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Energy-Smart Details

Transitioning an Air Barrier for Continuity

When moving from a vertical wall plane to a horizontal ceiling plane, it’s critical to avoid gaps

When it comes to control layers for managing water, air, vapor, and heat movement, continuity is key. This month, I address the air barrier specifically. Rather than illustrating a detail with the air barrier on an even plane, this detail demonstrates how to switch from the vertical plane of a wall to the horizontal plane of a ceiling without any gaps. There are many ways to go about this detail. In this case, the parameters driving the decision were cost, buildability, and durability.

Note the Zip sheathing on the wall plane; it is not only the exterior closure for the stud cavity, but also the primary exterior air barrier. In combination with the AdvanTech sheathing, it adds structural integrity as a shear panel. (The reason for using AdvanTech rather than, say, rips of the Zip sheathing is that it is dimensionally similar to the 1×3 strapping. The Zip is 1/2 in. and the strapping is 3/4 in., which means rips of Zip would require changing the strapping to something closer in size.) When working with Zip sheathing, all joints are wiped clean, taped, and rolled to provide the proper seal between panels.

On the ceiling plane, the gypsum board is installed as the primary air barrier, and the taped seams provide continuity. One of the challenges at the ceiling is interior partitions. One approach is to install the drywall prior to adding interior partitions. This ensures a wide-open ceiling plane without interruptions. With the exterior air barrier at the wall and the interior gypsum board at the ceiling, the challenge becomes creating continuity at their intersection.

Here, the wall assembly is a double-stud frame—though a similar detail can be used for single-framed 2×6 and 2×8 walls. For continuity at the intersecting planes, the air barrier is folded 90 degrees from the wall to…

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  1. lrs123 | | #1

    If you were to use this detail how would you tie hurricane straps from the truss to top plates? Truss screws?

    1. Alexandra_Baczek | | #2

      Truss screws typically, or you could use standard truss ties prior to placing the upper Zip piece outside the blocking.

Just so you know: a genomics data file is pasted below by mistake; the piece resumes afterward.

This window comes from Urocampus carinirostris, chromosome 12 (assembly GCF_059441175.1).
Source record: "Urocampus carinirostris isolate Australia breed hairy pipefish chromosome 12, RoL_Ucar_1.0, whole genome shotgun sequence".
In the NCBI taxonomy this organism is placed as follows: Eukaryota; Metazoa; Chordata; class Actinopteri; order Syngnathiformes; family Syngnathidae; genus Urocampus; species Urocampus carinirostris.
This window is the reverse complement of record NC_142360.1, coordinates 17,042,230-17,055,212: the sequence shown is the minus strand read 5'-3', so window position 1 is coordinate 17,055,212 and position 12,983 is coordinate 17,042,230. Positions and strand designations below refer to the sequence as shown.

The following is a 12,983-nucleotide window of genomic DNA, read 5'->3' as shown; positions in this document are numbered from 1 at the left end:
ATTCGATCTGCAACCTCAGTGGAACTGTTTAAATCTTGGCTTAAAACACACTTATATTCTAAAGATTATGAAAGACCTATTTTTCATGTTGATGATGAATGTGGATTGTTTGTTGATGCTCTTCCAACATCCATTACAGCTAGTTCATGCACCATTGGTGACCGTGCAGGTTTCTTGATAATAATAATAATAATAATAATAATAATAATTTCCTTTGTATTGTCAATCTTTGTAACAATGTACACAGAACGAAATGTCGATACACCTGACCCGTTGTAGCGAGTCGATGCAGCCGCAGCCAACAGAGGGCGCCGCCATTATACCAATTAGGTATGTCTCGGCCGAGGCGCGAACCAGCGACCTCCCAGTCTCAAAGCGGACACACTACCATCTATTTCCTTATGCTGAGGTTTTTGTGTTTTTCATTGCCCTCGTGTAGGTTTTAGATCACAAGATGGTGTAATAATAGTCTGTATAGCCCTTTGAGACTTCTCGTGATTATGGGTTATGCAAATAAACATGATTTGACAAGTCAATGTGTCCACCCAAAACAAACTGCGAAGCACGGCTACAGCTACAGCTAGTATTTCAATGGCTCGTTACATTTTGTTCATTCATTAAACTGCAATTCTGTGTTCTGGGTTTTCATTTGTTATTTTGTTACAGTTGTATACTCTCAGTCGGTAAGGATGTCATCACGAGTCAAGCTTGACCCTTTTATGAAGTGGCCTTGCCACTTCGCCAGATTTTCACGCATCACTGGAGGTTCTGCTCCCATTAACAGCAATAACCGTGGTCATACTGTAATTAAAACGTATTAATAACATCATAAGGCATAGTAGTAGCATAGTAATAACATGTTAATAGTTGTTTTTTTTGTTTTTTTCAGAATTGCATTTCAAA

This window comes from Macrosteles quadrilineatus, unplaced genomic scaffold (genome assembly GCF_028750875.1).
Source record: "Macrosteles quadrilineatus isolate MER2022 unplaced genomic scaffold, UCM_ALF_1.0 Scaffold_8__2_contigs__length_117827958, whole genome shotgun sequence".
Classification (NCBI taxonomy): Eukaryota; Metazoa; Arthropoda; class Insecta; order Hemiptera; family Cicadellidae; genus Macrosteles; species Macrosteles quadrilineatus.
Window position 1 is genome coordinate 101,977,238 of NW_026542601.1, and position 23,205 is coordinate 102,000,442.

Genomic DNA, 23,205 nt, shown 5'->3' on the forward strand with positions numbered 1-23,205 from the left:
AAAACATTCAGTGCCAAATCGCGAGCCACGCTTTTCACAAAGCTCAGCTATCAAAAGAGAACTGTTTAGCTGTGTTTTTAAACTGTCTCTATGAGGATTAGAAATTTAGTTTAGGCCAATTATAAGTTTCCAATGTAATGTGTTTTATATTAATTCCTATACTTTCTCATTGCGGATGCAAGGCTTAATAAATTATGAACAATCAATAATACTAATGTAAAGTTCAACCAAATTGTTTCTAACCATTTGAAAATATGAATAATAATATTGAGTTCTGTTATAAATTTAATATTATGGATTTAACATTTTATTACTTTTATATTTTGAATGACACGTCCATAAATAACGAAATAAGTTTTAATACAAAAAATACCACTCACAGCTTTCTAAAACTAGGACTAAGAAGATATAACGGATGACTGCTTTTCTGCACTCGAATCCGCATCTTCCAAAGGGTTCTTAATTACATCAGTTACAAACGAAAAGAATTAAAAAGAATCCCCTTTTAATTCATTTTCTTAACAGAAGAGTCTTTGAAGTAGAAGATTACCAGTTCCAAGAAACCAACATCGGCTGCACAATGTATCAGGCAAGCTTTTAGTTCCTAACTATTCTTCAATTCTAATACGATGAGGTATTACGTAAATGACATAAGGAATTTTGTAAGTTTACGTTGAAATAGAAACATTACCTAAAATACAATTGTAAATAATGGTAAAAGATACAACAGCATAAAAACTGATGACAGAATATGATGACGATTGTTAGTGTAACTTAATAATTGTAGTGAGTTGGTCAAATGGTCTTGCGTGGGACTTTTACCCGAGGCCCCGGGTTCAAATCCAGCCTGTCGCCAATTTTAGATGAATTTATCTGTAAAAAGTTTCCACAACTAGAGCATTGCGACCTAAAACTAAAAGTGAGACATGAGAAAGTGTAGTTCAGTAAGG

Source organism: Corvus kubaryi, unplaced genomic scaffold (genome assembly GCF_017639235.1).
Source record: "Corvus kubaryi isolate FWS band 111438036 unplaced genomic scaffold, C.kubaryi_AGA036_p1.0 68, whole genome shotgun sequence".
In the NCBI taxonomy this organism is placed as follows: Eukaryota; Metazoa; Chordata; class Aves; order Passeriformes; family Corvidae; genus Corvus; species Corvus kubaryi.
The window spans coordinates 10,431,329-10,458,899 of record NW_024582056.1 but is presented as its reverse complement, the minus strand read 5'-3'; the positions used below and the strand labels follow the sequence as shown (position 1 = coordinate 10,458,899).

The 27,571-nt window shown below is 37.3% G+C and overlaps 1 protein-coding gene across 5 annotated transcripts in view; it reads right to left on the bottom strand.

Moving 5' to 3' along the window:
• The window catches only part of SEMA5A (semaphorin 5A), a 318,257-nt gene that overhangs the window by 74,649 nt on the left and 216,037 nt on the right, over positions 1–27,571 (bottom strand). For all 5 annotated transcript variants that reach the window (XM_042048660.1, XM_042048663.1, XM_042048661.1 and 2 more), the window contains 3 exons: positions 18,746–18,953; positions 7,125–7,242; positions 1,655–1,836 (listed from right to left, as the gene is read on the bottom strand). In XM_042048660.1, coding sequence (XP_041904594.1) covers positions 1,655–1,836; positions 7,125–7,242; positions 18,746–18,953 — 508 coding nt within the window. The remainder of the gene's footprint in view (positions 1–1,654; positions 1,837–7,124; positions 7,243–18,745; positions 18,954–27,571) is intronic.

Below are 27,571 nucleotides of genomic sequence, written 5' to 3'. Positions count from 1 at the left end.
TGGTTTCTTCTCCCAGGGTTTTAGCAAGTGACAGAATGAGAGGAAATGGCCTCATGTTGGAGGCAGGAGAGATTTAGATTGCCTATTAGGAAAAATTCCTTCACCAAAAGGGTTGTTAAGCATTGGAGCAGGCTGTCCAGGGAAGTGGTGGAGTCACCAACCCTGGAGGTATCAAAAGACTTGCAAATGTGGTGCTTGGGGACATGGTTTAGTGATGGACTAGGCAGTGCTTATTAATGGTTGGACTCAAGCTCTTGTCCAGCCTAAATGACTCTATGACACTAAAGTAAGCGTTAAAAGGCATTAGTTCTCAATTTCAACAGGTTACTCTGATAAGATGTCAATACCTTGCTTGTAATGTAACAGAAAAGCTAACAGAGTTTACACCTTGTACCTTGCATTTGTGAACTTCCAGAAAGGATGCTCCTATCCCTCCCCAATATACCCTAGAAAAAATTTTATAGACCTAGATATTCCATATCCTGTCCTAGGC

2. lrs123 | | #3

    Do you specify longer screws to account for the additional osb thicknesses?

  3. rlangley | | #4

    Question re the exterior detail where wall sheathing is taped to Advantech. Is the Advantech a strip that is allowing a rain screen? If so then why the tape and why not simply use strapping? If the Advantech is full sheets then why use the OSB Zip sheathing? I'm clearly misunderstanding something here.

    1. Alexandra_Baczek | | #5

      Richard, please understand the 3/4 inch Advantech has multiple purposes. First and foremost it seals the double stud cavity from the attic in reference to fire transfer. As part of the air barrier it is simply a bridge that connects the exterior zip sheathing to the drywall interior air barrier at the ceiling.

      1. rlangley | | #6

        Hi Alexandra,
        Thanks for your response. I have added a screen capture that I hope will make clear where my confusion came from. I now realize that I didn't look at the drawing close enough however if you look at the reference to the 3/4" Advantech on the right of the drawings I think you will understand where my question was coming from. It looked like the 3/4 Advantech was the 1 by 3 strapping... Thanks for clarifying.

        1. Alexandra_Baczek | | #7

          Richard, yes, there it is calling out the tape is connecting the joint of wall sheathing to the 3/4 inch Advantech. The reason for the confusion most likely comes from the tape is shown as a faint dashed line so if you don't see the dashed line easily it looks like it is pointing to the strapping.

  4. jvidamins | | #8

    I’ll be using Zip R-9 as my exterior air barrier, but I won’t be using strapping between my trusses and drywall. We just don’t do that here in the Midwest, at least not here. What would be the best and easiest way then to tie the exterior zip wall to the drywall? I’m thinking there must be a way to just use some poly or Tyvek or something to wrap around the top plate, tape to the zip and caulk to backside of the drywall or something… I’ve been searching for hours and all I can find is this osb/strapping technique? Anybody have a link or info on using something like I’ve described?

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